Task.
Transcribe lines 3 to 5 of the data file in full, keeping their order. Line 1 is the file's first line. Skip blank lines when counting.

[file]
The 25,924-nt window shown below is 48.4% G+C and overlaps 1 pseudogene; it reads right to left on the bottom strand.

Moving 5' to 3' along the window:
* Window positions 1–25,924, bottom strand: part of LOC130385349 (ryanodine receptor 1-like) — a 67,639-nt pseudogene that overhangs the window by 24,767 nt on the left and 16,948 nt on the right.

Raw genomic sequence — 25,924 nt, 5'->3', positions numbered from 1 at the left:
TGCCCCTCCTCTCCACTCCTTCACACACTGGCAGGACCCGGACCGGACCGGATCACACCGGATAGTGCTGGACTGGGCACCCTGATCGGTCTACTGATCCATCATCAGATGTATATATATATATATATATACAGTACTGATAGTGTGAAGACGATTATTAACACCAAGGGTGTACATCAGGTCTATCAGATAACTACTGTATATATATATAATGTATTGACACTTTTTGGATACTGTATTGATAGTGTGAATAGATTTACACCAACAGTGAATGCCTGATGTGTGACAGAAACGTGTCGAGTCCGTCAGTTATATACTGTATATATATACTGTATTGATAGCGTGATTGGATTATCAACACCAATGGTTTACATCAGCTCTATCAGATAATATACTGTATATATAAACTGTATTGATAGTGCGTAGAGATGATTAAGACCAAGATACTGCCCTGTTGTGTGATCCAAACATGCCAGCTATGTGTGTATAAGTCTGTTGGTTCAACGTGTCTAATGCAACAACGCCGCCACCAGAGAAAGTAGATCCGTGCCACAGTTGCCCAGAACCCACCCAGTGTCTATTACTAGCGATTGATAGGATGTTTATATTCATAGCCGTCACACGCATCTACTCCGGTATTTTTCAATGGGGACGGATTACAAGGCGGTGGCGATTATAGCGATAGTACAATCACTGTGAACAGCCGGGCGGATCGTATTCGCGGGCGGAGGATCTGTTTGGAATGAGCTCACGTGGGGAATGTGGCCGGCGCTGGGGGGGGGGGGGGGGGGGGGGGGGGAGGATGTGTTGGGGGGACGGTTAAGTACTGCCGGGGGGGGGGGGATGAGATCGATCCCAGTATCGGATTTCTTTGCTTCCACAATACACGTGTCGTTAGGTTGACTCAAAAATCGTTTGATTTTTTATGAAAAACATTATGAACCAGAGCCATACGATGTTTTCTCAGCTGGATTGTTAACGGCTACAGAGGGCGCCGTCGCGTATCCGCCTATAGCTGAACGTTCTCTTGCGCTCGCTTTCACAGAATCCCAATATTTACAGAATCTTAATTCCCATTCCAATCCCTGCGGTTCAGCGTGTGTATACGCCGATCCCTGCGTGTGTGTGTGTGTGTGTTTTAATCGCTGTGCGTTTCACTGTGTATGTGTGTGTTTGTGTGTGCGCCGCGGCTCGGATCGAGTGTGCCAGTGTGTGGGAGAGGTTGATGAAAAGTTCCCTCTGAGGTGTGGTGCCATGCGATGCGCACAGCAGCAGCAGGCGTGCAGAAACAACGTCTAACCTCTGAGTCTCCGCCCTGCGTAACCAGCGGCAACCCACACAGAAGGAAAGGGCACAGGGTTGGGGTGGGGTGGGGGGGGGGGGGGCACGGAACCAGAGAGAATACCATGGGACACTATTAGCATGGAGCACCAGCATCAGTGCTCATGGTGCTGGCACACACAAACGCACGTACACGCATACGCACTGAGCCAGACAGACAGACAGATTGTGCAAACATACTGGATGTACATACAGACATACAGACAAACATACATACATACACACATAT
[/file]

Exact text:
* Window positions 1–25,924, bottom strand: part of LOC130385349 (ryanodine receptor 1-like) — a 67,639-nt pseudogene that overhangs the window by 24,767 nt on the left and 16,948 nt on the right.

Raw genomic sequence — 25,924 nt, 5'->3', positions numbered from 1 at the left:
TGCCCCTCCTCTCCACTCCTTCACACACTGGCAGGACCCGGACCGGACCGGATCACACCGGATAGTGCTGGACTGGGCACCCTGATCGGTCTACTGATCCATCATCAGATGTATATATATATATATATATACAGTACTGATAGTGTGAAGACGATTATTAACACCAAGGGTGTACATCAGGTCTATCAGATAACTACTGTATATATATATAATGTATTGACACTTTTTGGATACTGTATTGATAGTGTGAATAGATTTACACCAACAGTGAATGCCTGATGTGTGACAGAAACGTGTCGAGTCCGTCAGTTATATACTGTATATATATACTGTATTGATAGCGTGATTGGATTATCAACACCAATGGTTTACATCAGCTCTATCAGATAATATACTGTATATATAAACTGTATTGATAGTGCGTAGAGATGATTAAGACCAAGATACTGCCCTGTTGTGTGATCCAAACATGCCAGCTATGTGTGTATAAGTCTGTTGGTTCAACGTGTCTAATGCAACAACGCCGCCACCAGAGAAAGTAGATCCGTGCCACAGTTGCCCAGAACCCACCCAGTGTCTATTACTAGCGATTGATAGGATGTTTATATTCATAGCCGTCACACGCATCTACTCCGGTATTTTTCAATGGGGACGGATTACAAGGCGGTGGCGATTATAGCGATAGTACAATCACTGTGAACAGCCGGGCGGATCGTATTCGCGGGCGGAGGATCTGTTTGGAATGAGCTCACGTGGGGAATGTGGCCGGCGCTGGGGGGGGGGGGGGGGGGGGGGGGGGAGGATGTGTTGGGGGGACGGTTAAGTACTGCCGGGGGGGGGGGGATGAGATCGATCCCAGTATCGGATTTCTTTGCTTCCACAATACACGTGTCGTTAGGTTGACTCAAAAATCGTTTGATTTTTTATGAAAAACATTATGAACCAGAGCCATACGATGTTTTCTCAGCTGGATTGTTAACGGCTACAGAGGGCGCCGTCGCGTATCCGCCTATAGCTGAACGTTCTCTTGCGCTCGCTTTCACAGAATCCCAATATTTACAGAATCTTAATTCCCATTCCAATCCCTGCGGTTCAGCGTGTGTATACGCCGATCCCTGCGTGTGTGTGTGTGTGTGTTTTAATCGCTGTGCGTTTCACTGTGTATGTGTGTGTTTGTGTGTGCGCCGCGGCTCGGATCGAGTGTGCCAGTGTGTGGGAGAGGTTGATGAAAAGTTCCCTCTGAGGTGTGGTGCCATGCGATGCGCACAGCAGCAGCAGGCGTGCAGAAACAACGTCTAACCTCTGAGTCTCCGCCCTGCGTAACCAGCGGCAACCCACACAGAAGGAAAGGGCACAGGGTTGGGGTGGGGTGGGGGGGGGGGGGGCACGGAACCAGAGAGAATACCATGGGACACTATTAGCATGGAGCACCAGCATCAGTGCTCATGGTGCTGGCACACACAAACGCACGTACACGCATACGCACTGAGCCAGACAGACAGACAGATTGTGCAAACATACTGGATGTACATACAGACATACAGACAAACATACATACATACACACATAT